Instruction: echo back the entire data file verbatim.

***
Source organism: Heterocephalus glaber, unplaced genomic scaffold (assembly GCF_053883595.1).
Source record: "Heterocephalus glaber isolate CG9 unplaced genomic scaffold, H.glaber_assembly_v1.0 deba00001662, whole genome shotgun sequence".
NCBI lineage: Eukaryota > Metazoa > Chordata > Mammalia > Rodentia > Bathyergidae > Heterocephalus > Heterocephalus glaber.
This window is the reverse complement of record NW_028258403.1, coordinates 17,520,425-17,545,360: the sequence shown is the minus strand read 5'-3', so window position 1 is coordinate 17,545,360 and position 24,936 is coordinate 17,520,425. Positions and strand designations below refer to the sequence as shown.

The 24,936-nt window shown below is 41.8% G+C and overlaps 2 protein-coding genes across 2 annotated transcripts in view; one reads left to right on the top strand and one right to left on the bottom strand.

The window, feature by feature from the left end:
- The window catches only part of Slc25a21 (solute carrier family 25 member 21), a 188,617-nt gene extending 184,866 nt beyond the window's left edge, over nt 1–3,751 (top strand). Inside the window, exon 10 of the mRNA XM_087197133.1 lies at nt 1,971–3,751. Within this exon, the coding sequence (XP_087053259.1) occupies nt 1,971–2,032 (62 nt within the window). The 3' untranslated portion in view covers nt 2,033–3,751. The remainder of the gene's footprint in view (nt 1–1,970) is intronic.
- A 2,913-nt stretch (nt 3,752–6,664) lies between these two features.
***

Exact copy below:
Source organism: Heterocephalus glaber, unplaced genomic scaffold (assembly GCF_053883595.1).
Source record: "Heterocephalus glaber isolate CG9 unplaced genomic scaffold, H.glaber_assembly_v1.0 deba00001662, whole genome shotgun sequence".
NCBI lineage: Eukaryota > Metazoa > Chordata > Mammalia > Rodentia > Bathyergidae > Heterocephalus > Heterocephalus glaber.
This window is the reverse complement of record NW_028258403.1, coordinates 17,520,425-17,545,360: the sequence shown is the minus strand read 5'-3', so window position 1 is coordinate 17,545,360 and position 24,936 is coordinate 17,520,425. Positions and strand designations below refer to the sequence as shown.

The 24,936-nt window shown below is 41.8% G+C and overlaps 2 protein-coding genes across 2 annotated transcripts in view; one reads left to right on the top strand and one right to left on the bottom strand.

The window, feature by feature from the left end:
- The window catches only part of Slc25a21 (solute carrier family 25 member 21), a 188,617-nt gene extending 184,866 nt beyond the window's left edge, over nt 1–3,751 (top strand). Inside the window, exon 10 of the mRNA XM_087197133.1 lies at nt 1,971–3,751. Within this exon, the coding sequence (XP_087053259.1) occupies nt 1,971–2,032 (62 nt within the window). The 3' untranslated portion in view covers nt 2,033–3,751. The remainder of the gene's footprint in view (nt 1–1,970) is intronic.
- A 2,913-nt stretch (nt 3,752–6,664) lies between these two features.